>> Are you an unpicky recreational drug user with green inclinations? Then read Brendan Borrell’s article in Slate to find out which illegal drugs are best for the environment. As you may have expected, getting high is generally not that great for the ecology of our planet. But Brendan does posit that “a better choice for those into the hard stuff may be heroin.”

>> The birth control pill celebrated its 50th birthday on the U.S. market — and the L.A. Times has a long article looking at its history. Wondering how green the pill is? The hormone in the pills do raise water pollution concerns, but due to the much bigger pollution problems a brand new American can cause, environmentalists generally recommend using the pill if it's the method you'll remember to use consistently — and pushing for better sewage treatment while you're at it (or maybe a little while after). But for those willing to pick a method based on eco-creds, Grist has a rundown of your birth control options and their eco-consequences.

>> Caffeine doesn’t aid concentration — at least not for uber self-tracker Robin Barooah, who tracked his concentration levels both before and after he quit drinking coffee. Find out more about Robin’s experiment and many more self-tracking feats in Gary Wolf’s fascinating New York Times article (via The Frontal Cortex). The piece could even help you figure out how to get around faster and greener — especially if you combine the knowledge with your bike and the Saris CycleOps Joule 2.0 Bike Power Meter, which Wired says “will become as indispensable as leg razors and Spandex” — if you’re a “gram-counting roadie.”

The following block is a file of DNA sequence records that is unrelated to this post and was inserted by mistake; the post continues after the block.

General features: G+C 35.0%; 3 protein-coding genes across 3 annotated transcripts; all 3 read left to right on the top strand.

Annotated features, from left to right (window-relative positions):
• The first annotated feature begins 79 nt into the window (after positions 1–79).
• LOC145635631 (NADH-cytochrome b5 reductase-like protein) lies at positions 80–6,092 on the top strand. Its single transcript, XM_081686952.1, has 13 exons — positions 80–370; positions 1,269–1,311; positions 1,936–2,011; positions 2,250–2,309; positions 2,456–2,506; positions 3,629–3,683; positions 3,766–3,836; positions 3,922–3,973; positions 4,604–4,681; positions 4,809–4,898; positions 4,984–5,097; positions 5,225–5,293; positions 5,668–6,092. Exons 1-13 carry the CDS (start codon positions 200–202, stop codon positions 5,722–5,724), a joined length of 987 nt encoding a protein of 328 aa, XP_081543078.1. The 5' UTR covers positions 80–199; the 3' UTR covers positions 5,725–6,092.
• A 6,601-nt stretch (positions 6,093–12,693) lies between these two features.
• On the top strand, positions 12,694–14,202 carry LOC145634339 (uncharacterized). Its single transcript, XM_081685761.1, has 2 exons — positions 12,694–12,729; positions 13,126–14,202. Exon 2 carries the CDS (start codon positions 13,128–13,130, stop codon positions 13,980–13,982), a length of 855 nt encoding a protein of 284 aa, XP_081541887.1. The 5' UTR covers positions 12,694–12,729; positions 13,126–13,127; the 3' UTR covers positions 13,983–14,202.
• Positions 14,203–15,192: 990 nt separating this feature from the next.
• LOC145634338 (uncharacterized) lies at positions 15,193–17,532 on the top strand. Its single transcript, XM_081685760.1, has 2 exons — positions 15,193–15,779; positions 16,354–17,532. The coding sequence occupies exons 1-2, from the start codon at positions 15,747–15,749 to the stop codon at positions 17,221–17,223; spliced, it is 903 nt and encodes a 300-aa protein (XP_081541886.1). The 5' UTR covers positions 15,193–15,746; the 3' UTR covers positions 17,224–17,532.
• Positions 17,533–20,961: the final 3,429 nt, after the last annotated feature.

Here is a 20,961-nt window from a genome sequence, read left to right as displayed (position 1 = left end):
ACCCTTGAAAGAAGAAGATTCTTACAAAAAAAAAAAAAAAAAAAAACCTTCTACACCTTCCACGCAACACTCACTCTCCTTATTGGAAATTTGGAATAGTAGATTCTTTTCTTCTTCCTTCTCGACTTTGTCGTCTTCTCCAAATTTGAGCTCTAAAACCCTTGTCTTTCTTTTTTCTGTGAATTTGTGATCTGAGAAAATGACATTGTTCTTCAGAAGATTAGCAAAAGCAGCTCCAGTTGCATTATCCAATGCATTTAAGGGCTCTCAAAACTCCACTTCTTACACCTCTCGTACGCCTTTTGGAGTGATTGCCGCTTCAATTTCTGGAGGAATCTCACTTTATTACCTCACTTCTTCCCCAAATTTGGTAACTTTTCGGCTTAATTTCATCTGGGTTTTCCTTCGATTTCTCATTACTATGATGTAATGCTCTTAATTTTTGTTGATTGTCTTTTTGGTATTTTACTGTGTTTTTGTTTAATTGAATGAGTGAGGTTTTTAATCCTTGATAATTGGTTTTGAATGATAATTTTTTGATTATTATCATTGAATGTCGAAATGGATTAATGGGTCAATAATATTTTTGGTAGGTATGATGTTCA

What recreational drugs are better for the planet?
Which is greener: Shooting heroin or taking meth? Using spermicide or popping birth control pills? Get the latest on today's drugs.